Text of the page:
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2022 | Book

Digital Shakespeares from the Global South


About this book

Digital Shakespeares from the Global South re-directs current conversations on digital appropriations of Shakespeare away from its Anglo-American bias. The individual essays examine digital Shakespeares from South Africa, India, and Latin America, addressing questions of accessibility and the digital divide. This book will be of interest to students and academics working on Shakespeare, adaptation studies, digital humanities, and media studies.

Included in this volume, the chapter on “Finding and Accessing Shakespeare Scholarship in the Global South: Digital Research and Bibliography” by Heidi Craig and Laura Estill is available open access under a Creative Commons Attribution 4.0 International License via

Table of Contents

Chapter 1. Introduction: Experiencing Digital Shakespeares in the Global South
This introductory chapter interrogates what the Global South signifies as a geo-political and economic space, and how that effects the way we understand Shakespeare adaptations in the digital age. Teaching, learning, and adaptations of Shakespeare have a long history in the Global South, usually mediated through colonial experiences. In recent years with the expansion of the digital marketplace in the Global South, Shakespeare has also made the digital leap. At the same time, not everyone has equal access to digital tools, disparities that have become even more urgent during the Covid-19 pandemic. To speak of digital Shakespeares in the Global South is to address questions of digital divide. Insufficient bandwidth and access to digital equipment, all factor into how digital Shakespeares are experienced in classrooms and homes.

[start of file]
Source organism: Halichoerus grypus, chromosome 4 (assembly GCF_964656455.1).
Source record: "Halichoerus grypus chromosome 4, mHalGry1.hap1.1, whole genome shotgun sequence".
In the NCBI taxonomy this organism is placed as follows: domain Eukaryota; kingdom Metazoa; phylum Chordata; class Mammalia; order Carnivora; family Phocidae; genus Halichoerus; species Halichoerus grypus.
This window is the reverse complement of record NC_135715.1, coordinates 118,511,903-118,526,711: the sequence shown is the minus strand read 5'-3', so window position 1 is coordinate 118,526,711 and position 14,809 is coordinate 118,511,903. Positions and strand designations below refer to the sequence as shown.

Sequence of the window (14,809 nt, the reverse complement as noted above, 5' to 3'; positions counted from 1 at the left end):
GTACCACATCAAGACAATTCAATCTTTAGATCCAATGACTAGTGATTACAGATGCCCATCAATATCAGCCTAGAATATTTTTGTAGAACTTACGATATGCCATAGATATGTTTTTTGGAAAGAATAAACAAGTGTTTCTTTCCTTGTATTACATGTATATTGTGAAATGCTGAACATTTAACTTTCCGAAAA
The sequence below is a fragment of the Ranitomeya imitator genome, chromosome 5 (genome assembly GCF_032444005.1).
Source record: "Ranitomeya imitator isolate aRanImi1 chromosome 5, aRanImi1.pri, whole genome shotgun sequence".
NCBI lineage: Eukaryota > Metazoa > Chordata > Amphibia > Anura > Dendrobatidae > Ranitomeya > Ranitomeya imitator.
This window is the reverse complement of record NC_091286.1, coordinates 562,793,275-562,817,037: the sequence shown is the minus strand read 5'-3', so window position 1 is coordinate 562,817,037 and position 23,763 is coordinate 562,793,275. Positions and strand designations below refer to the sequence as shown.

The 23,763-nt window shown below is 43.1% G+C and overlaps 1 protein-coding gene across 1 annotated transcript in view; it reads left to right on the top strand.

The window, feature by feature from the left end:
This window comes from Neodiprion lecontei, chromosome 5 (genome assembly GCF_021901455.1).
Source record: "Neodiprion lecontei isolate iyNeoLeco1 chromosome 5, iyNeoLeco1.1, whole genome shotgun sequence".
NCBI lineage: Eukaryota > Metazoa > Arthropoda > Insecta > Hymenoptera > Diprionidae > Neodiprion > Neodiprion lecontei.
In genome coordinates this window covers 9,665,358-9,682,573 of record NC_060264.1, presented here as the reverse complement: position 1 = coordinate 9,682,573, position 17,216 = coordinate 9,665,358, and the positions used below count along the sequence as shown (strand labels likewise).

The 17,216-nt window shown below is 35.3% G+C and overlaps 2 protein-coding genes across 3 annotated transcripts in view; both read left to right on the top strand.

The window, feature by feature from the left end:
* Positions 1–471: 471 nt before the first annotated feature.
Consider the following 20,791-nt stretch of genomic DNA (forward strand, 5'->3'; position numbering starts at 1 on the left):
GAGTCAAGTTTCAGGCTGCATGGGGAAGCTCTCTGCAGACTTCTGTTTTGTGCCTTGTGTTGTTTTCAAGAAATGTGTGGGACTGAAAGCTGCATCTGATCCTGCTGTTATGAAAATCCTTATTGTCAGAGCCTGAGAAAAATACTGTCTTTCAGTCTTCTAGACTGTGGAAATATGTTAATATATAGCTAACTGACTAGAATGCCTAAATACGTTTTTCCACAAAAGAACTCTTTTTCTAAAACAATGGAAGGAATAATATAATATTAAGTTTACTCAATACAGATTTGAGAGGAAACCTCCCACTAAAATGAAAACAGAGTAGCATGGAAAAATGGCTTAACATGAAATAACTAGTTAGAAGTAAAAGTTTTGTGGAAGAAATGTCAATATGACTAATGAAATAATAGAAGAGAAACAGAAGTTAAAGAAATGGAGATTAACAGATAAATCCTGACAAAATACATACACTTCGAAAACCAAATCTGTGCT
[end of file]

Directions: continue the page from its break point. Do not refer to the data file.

Amrita Sen

Open Access

Chapter 2. Finding and Accessing Shakespeare Scholarship in the Global South: Digital Research and Bibliography
There was a time when articles about Shakespeare were published around the globe, but few knew where to find them all. Shakespeare studies thrived in non-Anglophone countries in the Global South: articles appeared in regional journals, institutional bulletins, and society newsletters, each of which might have a publication run of only a few dozen copies. This chapter traces the move from regionalized Shakespeare publication to truly global publication. It considers how online publishing (including open journal systems and open-access publishing), institutional repositories, and digital bibliography make research from around the Globe findable. This chapter examines how the World Shakespeare Bibliography participates in global Shakespeare studies by making multilingual criticism, editions, and performances searchable.
Heidi Craig, Laura Estill
Chapter 3. From ‘English Never Loved Us’ to JAM at the Windybrow: Covid-Era Digital Shakespeares in/from South Africa